Sen. Bernie Sanders (I-VT) made an argument against military action in Syria that was easily the most compelling case that anyone on either side of the debate has offered.
Sen. Sanders said:
I’m keeping an open mind, and I want to hear everything the administration has to say, but I would be less than honest with you if I didn’t say I have very, very deep concerns about this proposal.
Here are my concerns Ed, and there are a number of them. Number one, the Congress as everybody knows is significantly dysfunctional today, and in the midst of a collapsing middle class, high unemployment, low wages, global warming, and all of the other major problems our country faces, We’re not dealing with them today, and what do you think happens if we get involved in a war in Syria where all the attention will be? How are we going to address the major problems facing our people?
Issue number two. The president talks about a surgical strike, limited engagement. But listen carefully to what people like Sen. McCain are talking about. That’s not what they’re talking about. They’re talking about regime change. They’re talking about overthrowing Assad. And that means billions and billions of dollars, and if the effort does not go well sometime in the future, it could, it could mean troops on the ground.
Third point, you know, we talk about a world of law. I have real concerns about the United States acting unilaterally without the United Nations, without NATO, without the international community. I think that sets a terrible precedent in the years to come for other countries to take similar action, and what are we going to say if Russia or China goes to war.
The clincher in Sen. Sanders argument is that the cost of this action may be paid for by the poor, “Our Republican friends have made it very clear. They’re not going to ask the wealthy or large corporations to pay more in taxes. They already want to cut Social Security, Medicare, and Medicaid. What may well be happening is the cost of this war may be paid for by more kids being thrown off Head Start. Senior citizens being thrown off Meals on Wheels programs. Educational programs being cut. The Republicans would go in that way to pay for this war. That’s clear to me.”
It turns out that the most compelling argument against military action in Syria is a simple one. We can’t trust the Republicans not to drag us into another war. Sen. Sanders separated the surgical strikes that President Obama wants from the long term goal of regime change that neo-con hawks like John McCain are pushing for.
President Obama isn’t going to be in office forever, so the question is would a future president use the authorization of 2013 as justification for full scale war elsewhere in the region after the current president leaves office? I think this is much more realistic possibility than the idea that Obama is about to take the country into a full scale Iraq style war. The precedent for overreaching on an authorization has already been set. Remember, George W. Bush used the authorization of force in Afghanistan as justification for the invasion of Iraq.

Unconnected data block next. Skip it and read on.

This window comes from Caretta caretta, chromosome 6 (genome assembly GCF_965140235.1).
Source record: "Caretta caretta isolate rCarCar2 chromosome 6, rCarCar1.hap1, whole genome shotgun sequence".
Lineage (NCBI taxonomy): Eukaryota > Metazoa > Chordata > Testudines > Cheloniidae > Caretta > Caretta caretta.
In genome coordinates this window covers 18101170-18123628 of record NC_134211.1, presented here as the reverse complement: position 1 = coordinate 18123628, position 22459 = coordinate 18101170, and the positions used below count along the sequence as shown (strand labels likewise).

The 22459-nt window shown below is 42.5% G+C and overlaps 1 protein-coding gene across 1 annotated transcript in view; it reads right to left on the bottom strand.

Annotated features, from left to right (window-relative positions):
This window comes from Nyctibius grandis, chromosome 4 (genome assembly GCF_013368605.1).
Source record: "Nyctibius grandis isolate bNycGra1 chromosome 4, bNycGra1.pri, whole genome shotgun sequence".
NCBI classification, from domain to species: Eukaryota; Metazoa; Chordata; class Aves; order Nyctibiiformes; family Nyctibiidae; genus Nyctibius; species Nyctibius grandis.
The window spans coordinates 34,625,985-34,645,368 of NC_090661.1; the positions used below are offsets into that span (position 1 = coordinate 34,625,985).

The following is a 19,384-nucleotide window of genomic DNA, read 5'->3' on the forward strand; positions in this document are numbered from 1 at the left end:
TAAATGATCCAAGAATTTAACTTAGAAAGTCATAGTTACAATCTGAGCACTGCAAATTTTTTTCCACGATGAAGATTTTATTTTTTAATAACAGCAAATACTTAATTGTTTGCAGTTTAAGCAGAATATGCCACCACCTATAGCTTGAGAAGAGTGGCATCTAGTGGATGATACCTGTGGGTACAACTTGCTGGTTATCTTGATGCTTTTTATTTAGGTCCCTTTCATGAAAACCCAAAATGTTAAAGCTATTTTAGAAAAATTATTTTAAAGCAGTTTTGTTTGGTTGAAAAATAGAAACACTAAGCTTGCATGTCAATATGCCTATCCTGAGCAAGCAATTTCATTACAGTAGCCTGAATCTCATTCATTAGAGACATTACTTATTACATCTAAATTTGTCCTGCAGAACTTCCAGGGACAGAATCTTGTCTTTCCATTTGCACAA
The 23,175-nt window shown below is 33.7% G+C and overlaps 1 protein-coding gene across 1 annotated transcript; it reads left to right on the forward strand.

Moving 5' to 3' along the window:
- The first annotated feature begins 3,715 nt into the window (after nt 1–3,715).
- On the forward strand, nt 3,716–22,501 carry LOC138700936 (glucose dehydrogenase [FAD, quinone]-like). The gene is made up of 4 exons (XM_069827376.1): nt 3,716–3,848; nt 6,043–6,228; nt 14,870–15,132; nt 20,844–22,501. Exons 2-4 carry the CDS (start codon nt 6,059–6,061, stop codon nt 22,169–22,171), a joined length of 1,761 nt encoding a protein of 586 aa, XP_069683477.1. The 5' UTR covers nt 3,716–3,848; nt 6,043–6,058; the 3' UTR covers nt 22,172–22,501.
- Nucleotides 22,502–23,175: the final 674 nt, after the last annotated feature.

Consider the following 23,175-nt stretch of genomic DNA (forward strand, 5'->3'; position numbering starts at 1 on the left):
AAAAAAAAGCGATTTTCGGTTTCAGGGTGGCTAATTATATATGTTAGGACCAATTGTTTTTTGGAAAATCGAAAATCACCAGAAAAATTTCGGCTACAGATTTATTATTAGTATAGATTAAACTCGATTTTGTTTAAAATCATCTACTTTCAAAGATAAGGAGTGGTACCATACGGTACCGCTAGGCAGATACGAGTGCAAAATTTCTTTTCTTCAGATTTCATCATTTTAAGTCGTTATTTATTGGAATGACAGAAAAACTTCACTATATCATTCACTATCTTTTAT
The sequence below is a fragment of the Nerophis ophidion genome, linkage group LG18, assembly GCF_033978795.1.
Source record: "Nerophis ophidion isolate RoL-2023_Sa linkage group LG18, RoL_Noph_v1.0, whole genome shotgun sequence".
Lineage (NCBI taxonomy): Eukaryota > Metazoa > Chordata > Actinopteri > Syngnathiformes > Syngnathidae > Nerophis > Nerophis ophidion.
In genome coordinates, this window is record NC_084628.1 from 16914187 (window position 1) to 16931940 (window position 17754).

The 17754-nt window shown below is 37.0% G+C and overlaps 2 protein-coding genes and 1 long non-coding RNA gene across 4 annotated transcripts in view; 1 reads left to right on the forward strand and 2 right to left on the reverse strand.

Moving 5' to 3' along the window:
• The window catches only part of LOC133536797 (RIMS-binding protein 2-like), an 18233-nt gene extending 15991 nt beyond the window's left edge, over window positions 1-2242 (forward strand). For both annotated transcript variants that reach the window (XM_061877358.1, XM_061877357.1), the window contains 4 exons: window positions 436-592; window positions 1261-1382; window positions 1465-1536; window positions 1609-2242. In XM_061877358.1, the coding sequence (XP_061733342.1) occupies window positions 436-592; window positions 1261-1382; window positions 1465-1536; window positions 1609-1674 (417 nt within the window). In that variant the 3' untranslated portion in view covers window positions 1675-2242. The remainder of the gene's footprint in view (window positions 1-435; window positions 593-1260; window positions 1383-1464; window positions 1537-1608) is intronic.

I trust Obama’s judgment, but I don’t trust John McCain, or any potential future Republican president to do the responsible thing.
Bernie Sanders made a compelling argument by not screaming that Syria will be another Iraq, calling Obama a warmonger, or dreaming up fear based fantasy scenarios for a full scale war with Syria.
Just saying no, and we don’t belong there isn’t enough. The humanitarian argument for intervention is a strong one, but an equally strong case can be made for Democrats pushing to spend the money that would be spent in Syria on restoring some funding to the food stamp program or Meals on Wheels.
Sen. Sanders made the best argument that you will ever hear against military strikes in Syria. He made his case without insulting the president. He has kept an open minded, and acknowledged what a difficult decision this is.
One thing is clear. The country is benefiting from the debate that President Obama has encouraged our nation to have. No matter the outcome of the congressional vote, the American people aren’t being steamrolled into more military action.
The thoughtful views of people like Bernie Sanders are getting a full airing, and the the nation is better off because of it.
Mr. Easley is the managing editor. He is also a White House Press Pool and a Congressional correspondent for PoliticusUSA. Jason has a Bachelor’s Degree in Political Science. His graduate work focused on public policy, with a specialization in social reform movements.
Awards and Professional Memberships
Member of the Society of Professional Journalists and The American Political Science Association